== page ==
The director of engineering in the eastern region for Hearst Television since 2017 has been promoted to VP/Engineering.
He succeeds an individual who assumes the title of Senior Director of Engineering ahead of a planned retirement from the company in 2020.
Moving up ahead of the exit of Martin Faubell is Stefan Hadl.
Speaking of Faubell, Hearst Television President Jordan Wertlieb said, “The broadcast television industry is in the middle of profound technological change. Faubell has led our company and the entire industry in the evolution of television in the digital age, laying the foundation for the next generation of leadership.”
He then turned his attention to Hadl, adding, “Stefan has proven to be an outstanding leader at every assignment, leading some of our premier television stations first as a director of engineering, and most recently working closely with Marty setting the course for the technological future of Hearst Television. We are truly fortunate to be able to seamlessly transition our best-in-class engineering leadership over the next 18 months.”
Hadl joined Hearst Television in 1995 as a broadcast engineer at KCRA-3 in Sacramento and was promoted to engineering supervisor and assistant chief engineer. After subsequently serving as Director of Engineering at Hearst Television’s WMUR-9 in Manchester, N.H., he returned to KCRA and sibling KQCA-TV as Director of Engineering. In 2015, Hadl shifted to WCVB-5 in Boston, as Director of Engineering and Operations.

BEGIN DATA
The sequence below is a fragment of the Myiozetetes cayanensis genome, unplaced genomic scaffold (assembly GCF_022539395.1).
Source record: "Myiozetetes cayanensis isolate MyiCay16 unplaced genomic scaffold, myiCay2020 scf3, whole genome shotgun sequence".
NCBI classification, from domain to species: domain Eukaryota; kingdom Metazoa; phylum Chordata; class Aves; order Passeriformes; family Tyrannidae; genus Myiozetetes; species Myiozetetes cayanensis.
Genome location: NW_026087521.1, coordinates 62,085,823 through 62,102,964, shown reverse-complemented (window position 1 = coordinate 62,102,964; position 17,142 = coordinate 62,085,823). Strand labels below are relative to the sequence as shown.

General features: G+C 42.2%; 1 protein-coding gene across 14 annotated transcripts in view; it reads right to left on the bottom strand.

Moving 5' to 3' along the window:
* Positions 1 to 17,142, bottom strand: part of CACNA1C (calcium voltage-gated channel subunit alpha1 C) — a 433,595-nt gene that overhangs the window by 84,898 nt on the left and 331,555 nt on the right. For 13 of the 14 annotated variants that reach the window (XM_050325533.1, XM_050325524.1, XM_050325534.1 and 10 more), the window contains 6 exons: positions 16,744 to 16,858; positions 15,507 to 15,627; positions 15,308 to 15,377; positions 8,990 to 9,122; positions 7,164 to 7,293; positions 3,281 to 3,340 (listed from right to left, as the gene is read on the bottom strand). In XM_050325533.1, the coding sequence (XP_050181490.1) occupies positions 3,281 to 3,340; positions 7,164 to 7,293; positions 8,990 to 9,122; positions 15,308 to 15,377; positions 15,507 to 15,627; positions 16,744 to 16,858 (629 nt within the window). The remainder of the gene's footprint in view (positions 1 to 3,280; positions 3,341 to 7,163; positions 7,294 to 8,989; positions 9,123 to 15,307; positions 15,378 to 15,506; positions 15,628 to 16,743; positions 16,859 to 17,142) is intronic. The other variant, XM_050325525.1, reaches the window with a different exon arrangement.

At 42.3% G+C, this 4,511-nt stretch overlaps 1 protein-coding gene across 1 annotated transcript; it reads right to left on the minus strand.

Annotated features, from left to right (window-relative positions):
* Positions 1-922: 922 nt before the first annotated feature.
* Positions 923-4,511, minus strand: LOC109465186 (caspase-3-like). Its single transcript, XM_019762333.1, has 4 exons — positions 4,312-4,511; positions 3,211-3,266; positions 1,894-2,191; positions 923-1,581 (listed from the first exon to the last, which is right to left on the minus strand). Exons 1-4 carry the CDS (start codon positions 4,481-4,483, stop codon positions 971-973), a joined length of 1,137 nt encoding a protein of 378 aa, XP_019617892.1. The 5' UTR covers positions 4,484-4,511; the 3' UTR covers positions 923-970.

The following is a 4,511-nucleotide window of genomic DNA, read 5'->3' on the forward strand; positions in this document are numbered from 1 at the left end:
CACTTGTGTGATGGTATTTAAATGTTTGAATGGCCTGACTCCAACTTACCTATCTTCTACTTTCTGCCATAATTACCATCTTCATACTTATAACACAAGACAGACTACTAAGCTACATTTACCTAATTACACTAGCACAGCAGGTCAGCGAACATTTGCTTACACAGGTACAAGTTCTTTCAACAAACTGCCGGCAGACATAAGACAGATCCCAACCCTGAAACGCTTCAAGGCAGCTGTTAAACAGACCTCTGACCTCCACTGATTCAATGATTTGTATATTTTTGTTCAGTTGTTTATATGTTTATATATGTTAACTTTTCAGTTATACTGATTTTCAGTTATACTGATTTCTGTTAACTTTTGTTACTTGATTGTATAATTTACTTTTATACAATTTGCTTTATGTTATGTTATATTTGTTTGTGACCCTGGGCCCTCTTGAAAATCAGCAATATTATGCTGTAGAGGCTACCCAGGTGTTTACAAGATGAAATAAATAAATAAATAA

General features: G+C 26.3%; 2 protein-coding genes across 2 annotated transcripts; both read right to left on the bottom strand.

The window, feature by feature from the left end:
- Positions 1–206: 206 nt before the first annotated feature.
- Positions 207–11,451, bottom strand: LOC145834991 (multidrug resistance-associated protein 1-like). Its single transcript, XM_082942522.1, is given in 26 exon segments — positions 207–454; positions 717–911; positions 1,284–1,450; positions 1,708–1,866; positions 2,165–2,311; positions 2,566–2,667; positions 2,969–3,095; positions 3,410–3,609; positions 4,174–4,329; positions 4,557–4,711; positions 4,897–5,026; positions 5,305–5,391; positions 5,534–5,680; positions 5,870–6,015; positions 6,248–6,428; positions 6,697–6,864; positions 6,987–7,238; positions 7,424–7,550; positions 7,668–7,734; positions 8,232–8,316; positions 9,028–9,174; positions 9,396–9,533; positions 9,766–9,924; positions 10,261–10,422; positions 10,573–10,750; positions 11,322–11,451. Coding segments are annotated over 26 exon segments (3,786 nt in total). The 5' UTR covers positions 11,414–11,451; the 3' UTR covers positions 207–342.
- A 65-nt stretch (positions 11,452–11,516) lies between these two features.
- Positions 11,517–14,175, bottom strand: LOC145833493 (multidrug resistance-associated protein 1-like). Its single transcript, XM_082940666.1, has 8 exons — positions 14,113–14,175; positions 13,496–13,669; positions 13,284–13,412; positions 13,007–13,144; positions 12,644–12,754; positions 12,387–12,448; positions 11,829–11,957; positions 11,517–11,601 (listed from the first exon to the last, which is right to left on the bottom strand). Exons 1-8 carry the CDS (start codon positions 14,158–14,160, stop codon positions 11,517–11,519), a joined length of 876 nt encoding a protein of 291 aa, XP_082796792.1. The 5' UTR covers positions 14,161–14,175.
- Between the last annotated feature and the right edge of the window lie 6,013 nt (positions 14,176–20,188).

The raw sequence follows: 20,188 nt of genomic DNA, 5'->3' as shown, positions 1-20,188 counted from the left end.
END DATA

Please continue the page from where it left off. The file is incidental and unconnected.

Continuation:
In his most recent role, he has overseen the engineering operations of 14 Hearst television stations — as well as the company’s Baltimore radio stations, WBAL-AM & WIYY-FM.
Faubell served as VP/Engineering for Hearst Television since 1997, overseeing the company’s engineering operations and staffs. Previously, Faubell was Director of Engineering for Hearst Television’s WTAE-TV in Pittsburgh, where he supervised the introduction of technological advancements including robotic cameras, satellite newsgathering resources and digital editing equipment.
Before WTAE, he was assistant chief engineer at WPIX-TV in New York.